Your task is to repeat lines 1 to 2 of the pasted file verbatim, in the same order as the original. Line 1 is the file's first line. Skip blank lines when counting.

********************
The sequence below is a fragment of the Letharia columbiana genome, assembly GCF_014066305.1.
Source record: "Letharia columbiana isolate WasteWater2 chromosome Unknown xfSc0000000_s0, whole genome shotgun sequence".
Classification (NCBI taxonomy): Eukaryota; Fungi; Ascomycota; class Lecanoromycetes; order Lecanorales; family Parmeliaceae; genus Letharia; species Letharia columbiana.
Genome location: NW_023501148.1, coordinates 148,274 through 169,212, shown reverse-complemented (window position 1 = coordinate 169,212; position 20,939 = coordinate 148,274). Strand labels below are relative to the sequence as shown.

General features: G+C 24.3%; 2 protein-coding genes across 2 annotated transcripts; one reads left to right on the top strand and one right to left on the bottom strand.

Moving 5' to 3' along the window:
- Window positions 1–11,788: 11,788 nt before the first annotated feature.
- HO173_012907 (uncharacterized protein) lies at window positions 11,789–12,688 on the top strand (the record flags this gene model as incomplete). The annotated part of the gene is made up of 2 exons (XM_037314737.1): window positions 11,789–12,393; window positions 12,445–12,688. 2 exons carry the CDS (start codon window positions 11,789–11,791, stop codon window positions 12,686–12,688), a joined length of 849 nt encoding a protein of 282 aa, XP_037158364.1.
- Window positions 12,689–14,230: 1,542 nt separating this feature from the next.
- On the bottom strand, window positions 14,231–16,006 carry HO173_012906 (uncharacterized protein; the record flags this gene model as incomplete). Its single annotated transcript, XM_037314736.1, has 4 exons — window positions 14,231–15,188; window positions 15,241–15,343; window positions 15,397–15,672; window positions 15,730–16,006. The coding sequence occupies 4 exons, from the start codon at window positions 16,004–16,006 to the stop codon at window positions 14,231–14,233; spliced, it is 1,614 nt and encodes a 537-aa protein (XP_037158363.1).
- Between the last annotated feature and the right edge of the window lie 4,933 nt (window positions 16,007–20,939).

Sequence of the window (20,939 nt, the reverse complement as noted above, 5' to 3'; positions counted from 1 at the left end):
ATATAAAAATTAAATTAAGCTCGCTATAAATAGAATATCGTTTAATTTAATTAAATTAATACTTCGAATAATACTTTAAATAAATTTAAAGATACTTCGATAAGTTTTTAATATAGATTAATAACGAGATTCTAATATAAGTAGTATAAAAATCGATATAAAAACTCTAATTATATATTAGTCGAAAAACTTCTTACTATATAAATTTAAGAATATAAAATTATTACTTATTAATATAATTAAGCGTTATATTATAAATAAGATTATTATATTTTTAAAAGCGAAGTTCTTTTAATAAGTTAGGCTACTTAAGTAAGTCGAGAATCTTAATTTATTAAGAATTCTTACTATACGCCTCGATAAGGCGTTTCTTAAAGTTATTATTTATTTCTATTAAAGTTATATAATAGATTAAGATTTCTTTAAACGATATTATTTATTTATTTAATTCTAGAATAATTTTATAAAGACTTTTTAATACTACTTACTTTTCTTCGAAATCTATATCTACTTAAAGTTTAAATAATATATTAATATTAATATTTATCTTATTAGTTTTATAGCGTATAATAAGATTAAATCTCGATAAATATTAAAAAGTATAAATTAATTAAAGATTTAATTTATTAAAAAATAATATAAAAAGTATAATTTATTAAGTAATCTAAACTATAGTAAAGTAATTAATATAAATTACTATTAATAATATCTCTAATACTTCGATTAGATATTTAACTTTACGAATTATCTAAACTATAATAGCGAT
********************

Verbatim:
The sequence below is a fragment of the Letharia columbiana genome, assembly GCF_014066305.1.
Source record: "Letharia columbiana isolate WasteWater2 chromosome Unknown xfSc0000000_s0, whole genome shotgun sequence".